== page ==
Bacteria that thrive in oxygen starved environments have been used successfully to target cancer tumours, delivering gene therapy based anti-cancer treatments, according to scientists speaking today (Thursday 6 September 2007) at the Society for General Microbiologys 161st Meeting at the University of Edinburgh, UK, which runs from 3-6 September 2007.
For about half of cancer sufferers our traditional treatments such as radiotherapy and chemotherapy are ineffective, so alternative techniques are being developed to target their tumours.
"To target a tumour with gene therapy you need three things. You need to be able to distinguish the tumour from its surrounding healthy tissue. You need to identify a therapeutic gene which will treat the problem. And you need some way of delivering the gene to the tumour", says Dr Jan Theys of Maastricht University, the Netherlands.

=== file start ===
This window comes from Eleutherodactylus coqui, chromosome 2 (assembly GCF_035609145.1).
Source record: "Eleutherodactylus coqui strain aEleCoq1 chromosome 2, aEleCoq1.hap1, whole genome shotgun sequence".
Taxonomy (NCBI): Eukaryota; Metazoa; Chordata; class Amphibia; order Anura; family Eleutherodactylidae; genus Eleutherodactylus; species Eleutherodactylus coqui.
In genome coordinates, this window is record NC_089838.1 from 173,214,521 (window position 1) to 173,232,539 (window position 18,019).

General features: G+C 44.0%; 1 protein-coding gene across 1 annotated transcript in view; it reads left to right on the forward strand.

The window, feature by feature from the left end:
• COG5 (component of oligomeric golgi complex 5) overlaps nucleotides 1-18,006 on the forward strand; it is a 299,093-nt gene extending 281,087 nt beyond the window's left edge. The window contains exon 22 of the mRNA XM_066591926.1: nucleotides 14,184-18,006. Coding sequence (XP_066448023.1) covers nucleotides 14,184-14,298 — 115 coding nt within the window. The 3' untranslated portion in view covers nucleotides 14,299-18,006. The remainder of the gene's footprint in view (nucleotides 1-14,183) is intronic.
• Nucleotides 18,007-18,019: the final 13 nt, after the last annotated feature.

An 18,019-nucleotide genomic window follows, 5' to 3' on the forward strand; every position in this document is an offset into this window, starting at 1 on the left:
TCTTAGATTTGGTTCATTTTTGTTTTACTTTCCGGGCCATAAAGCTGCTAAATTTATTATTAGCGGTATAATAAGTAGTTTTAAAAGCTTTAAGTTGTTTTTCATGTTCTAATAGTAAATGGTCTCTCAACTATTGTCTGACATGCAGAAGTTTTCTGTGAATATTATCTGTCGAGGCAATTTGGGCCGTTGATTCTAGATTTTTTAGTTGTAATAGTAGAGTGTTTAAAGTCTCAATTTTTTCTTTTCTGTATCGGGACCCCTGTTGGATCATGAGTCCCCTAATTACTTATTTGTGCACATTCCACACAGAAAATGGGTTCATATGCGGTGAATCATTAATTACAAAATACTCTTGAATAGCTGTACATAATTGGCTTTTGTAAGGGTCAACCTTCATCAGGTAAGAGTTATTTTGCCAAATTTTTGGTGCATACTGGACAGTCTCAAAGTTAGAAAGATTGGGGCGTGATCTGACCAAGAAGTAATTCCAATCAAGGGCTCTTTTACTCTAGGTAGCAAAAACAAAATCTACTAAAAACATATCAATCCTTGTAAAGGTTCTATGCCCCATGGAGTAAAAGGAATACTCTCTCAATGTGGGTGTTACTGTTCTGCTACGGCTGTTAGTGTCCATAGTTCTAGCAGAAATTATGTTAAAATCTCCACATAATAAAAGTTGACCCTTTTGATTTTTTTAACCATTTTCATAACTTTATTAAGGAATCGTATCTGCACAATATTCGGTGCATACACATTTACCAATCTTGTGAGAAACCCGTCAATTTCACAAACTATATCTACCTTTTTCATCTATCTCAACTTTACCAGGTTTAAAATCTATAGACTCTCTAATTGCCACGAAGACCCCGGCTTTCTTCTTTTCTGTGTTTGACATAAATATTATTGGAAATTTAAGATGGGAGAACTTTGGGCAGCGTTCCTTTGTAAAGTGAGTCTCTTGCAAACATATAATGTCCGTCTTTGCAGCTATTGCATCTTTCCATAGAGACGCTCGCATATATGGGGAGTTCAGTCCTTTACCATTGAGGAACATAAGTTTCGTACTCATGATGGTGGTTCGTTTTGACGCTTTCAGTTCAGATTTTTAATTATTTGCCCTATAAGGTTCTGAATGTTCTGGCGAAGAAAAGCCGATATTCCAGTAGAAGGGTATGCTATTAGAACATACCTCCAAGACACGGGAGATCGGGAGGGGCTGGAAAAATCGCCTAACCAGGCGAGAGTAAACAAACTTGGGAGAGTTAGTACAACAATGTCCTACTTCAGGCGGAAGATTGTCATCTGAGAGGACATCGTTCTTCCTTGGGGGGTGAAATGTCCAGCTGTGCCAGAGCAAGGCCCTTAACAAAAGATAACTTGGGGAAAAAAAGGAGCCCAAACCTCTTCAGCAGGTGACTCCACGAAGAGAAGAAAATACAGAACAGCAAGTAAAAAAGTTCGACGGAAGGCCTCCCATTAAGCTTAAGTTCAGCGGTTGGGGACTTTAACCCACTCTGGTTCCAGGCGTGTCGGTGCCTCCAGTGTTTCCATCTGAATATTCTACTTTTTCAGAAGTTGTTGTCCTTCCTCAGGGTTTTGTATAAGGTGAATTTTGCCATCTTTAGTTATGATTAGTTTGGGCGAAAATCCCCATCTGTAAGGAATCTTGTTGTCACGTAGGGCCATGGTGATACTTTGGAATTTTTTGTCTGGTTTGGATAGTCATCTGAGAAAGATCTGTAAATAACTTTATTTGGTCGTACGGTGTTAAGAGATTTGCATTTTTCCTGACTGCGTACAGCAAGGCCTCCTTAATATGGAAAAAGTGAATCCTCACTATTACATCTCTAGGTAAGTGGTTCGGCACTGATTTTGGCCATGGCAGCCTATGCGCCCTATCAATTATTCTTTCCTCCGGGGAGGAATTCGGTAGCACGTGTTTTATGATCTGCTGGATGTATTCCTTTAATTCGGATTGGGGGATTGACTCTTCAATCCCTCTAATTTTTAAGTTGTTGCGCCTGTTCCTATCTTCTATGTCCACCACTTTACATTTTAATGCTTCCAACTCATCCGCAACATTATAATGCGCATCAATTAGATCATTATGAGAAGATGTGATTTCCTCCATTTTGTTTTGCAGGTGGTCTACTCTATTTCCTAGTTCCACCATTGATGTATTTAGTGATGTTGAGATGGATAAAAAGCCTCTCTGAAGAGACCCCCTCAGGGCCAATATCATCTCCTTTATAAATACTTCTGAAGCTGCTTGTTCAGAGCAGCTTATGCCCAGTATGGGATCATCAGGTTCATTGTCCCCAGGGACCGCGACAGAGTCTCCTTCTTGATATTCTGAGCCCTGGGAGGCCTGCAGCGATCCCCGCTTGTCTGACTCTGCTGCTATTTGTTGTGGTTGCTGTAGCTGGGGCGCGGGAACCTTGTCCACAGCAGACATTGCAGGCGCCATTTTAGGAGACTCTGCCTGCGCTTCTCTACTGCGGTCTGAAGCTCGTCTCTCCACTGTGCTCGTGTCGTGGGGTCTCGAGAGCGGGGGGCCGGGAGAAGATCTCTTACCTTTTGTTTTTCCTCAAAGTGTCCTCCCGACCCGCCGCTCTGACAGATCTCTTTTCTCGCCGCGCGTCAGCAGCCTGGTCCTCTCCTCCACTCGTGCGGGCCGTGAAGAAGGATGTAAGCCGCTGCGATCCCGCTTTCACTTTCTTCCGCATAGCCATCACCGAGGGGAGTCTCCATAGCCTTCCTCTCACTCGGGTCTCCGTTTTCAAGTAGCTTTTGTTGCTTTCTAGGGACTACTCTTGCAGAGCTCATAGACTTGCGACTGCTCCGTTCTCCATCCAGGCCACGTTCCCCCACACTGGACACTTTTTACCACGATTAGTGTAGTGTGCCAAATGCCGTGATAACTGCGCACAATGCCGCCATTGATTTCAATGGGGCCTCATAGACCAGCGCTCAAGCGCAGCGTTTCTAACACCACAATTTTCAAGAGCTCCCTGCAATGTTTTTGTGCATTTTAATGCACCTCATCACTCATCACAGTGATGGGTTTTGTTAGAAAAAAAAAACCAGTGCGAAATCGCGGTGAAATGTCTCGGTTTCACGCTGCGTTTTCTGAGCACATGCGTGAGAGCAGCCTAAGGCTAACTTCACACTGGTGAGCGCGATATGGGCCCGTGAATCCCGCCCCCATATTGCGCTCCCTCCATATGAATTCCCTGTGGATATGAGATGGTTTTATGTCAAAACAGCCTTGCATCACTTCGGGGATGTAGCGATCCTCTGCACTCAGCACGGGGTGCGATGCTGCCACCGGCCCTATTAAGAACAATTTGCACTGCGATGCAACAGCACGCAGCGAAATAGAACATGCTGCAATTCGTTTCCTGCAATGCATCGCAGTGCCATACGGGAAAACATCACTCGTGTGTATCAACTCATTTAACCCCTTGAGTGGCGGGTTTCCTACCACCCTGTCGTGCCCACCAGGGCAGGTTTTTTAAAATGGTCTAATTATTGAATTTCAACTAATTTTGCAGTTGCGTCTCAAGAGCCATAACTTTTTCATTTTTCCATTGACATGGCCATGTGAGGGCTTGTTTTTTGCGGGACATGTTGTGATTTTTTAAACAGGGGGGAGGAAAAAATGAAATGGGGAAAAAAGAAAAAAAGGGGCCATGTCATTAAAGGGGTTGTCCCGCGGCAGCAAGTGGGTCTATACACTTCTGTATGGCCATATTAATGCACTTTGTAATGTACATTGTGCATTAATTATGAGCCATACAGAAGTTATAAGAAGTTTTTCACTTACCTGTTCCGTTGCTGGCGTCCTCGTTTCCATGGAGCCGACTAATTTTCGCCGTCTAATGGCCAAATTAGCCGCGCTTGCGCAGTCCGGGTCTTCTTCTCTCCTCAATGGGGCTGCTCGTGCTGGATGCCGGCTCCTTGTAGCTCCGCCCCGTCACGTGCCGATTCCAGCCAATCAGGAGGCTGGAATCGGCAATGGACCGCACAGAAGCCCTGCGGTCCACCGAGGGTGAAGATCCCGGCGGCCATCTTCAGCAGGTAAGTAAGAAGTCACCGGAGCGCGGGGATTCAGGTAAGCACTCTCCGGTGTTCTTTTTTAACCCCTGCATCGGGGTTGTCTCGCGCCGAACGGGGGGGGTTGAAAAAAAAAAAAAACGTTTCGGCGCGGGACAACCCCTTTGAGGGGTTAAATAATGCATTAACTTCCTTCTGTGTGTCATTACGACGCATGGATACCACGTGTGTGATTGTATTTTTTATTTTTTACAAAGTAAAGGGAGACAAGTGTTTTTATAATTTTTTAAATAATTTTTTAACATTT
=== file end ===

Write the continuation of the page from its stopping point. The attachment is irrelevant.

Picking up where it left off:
"The majority of solid tumours contain regions of low oxygen or dead tissue. This environment encourages the growth of certain bacteria such as the Clostridium family, making them an ideal agent to deliver anti-cancer treatments" says Dr Theys. "We have now shown that genetically engineered clostridia can successfully treat tumours in animals".
Although some notorious clostridia are responsible for causing serious illnesses such as tetanus and botulism, most of them dont cause any diseases in people. They are all anaerobic bacteria, but most can form highly resistant spores which allow them to survive even in oxygen-rich conditions, although they cannot grow or multiply there. But once they meet favourable conditions, such as the dead areas inside tumours, the spores can germinate and the bacteria thrive, making them ideal to target cancers.
The scientists from Maastricht, collaborating with researchers at Nottingham University to speed up progress by sharing technology and knowledge, have proved that using these bacteria to target cancer tumours is ef
|Contact: Lucy Goodchild|
Society for General Microbiology